After owning the book for a couple of years, my husband and I have finally completed The 5 Love Languages: The Secret to Love That Lasts by Gary Chapman. Nothing catastrophic happened in our three years of marriage that prompted our desire to read this widely popular book, but after hearing how it can provide insight on your spouse’s needs, we decided to check it out for ourselves.
Before reading the book, I was pretty confident that I had already known my love language. It turns out that I was right; however, after taking the quiz, I discovered that I have two additional love languages.
Learning your spouse’s love language is easy, but implementing it into your relationship can be quite a journey. It has definitely been an interesting ride that we both are still trying to figure out. But here are a few things I took away about each of the languages when it comes to ways to speak them for your partner in the hopes of enhancing your relationship.
Words of Affirmation
Words of affirmation are words of appreciation and encouragement given to your partner. Psychologist Terri Orbuch, Ph.D, said, “Affective affirmation is letting your partner know that they’re special, valued and you don’t take them for granted.”
An example of this is saying simple statements like “I love you” or “You’re my best friend.”
Orbuch suggested saying something affirming to your partner or doing something encouraging for them daily.
In his book, Chapman defines quality time as “giving someone your undivided attention.” Quality time can consist of taking a walk together, going out to eat, or even spending a night in together.
Dr. Meredith Hansen, Psy.D believes that consistent quality time will make a big impact on a marriage. “There are simple ways you can begin carving out quality relationship time in your everyday life,” she said.
To increase it, Hansen suggested blocking out time for your marriage at least once per month, creating a daily or weekly ritual that becomes your time together, or by turning off your devices when you come together at least one night per week to focus on one another.
All five love languages challenge us to give to our spouse, but receiving gifts speaks the loudest.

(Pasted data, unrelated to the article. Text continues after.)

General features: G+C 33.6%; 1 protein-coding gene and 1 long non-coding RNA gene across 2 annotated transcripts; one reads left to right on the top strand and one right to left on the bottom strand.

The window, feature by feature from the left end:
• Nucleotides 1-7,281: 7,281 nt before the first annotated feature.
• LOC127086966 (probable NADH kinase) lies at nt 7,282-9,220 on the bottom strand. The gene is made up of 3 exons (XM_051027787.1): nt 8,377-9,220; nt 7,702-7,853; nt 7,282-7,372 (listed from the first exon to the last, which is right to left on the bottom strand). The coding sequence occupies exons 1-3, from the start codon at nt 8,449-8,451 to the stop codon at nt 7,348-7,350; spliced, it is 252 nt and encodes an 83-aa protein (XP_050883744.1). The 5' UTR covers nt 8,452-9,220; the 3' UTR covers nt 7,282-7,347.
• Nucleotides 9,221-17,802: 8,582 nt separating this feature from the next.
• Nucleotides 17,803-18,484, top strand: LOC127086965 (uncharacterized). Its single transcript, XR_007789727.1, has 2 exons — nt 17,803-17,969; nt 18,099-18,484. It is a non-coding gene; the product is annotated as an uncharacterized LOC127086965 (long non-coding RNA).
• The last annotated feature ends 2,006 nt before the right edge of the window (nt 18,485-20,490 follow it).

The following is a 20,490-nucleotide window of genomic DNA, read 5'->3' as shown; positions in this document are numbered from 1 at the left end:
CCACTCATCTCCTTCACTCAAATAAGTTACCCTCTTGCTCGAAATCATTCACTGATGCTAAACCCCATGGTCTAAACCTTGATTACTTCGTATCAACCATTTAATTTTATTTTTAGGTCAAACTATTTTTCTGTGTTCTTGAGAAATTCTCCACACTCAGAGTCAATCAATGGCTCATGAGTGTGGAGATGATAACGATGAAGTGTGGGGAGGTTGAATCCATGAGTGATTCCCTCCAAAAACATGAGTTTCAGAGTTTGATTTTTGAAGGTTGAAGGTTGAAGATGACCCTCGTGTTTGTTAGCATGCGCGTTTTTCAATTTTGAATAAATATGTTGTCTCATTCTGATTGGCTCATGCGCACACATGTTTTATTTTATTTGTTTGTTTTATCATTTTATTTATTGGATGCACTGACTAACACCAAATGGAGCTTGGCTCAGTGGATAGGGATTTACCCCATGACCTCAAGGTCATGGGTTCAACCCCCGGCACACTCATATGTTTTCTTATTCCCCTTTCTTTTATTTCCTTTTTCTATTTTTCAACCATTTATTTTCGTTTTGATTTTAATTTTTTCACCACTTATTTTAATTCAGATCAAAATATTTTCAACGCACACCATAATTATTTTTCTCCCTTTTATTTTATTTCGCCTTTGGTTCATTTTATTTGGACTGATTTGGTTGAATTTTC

“A gift is something you can hold in your hand and say, ‘Look, he was thinking of me,’ or, ‘She remembered me.’ You must be thinking of someone to give him or her a gift. The gift itself is a symbol of that thought,” Chapman said.
Although you can always buy your spouse a gift, it’s the thoughtfulness and intention behind the gesture that make it special.
Acts of Service
The person who has this love language would be elated to have their spouse do tasks for them. However, simply doing chores isn’t the only way to supply your spouse’s needs.
Acts of service can involve pampering your spouse or serving him or her by setting your partner up with the remote, a drink and a magazine after a long day of work.
Try to make serving your partner a habit (if this is their language) and make sure you’re cheerful when helping. No one wants someone to appear as though they’re doing something out only out of obligation.
“Physical touch is also a powerful vehicle for communicating marital love,” Chapman said. “Holding hands, kissing, embracing and sexual intercourse are all ways of communicating emotional love to one’s spouse.”
He mentioned that love touches don’t require a lot. In fact, sitting close to your spouse on the couch while watching television could communicate your love as well as touching your spouse as you walk by, which only takes a moment.
If you want to learn about your love language, click here for a free quiz.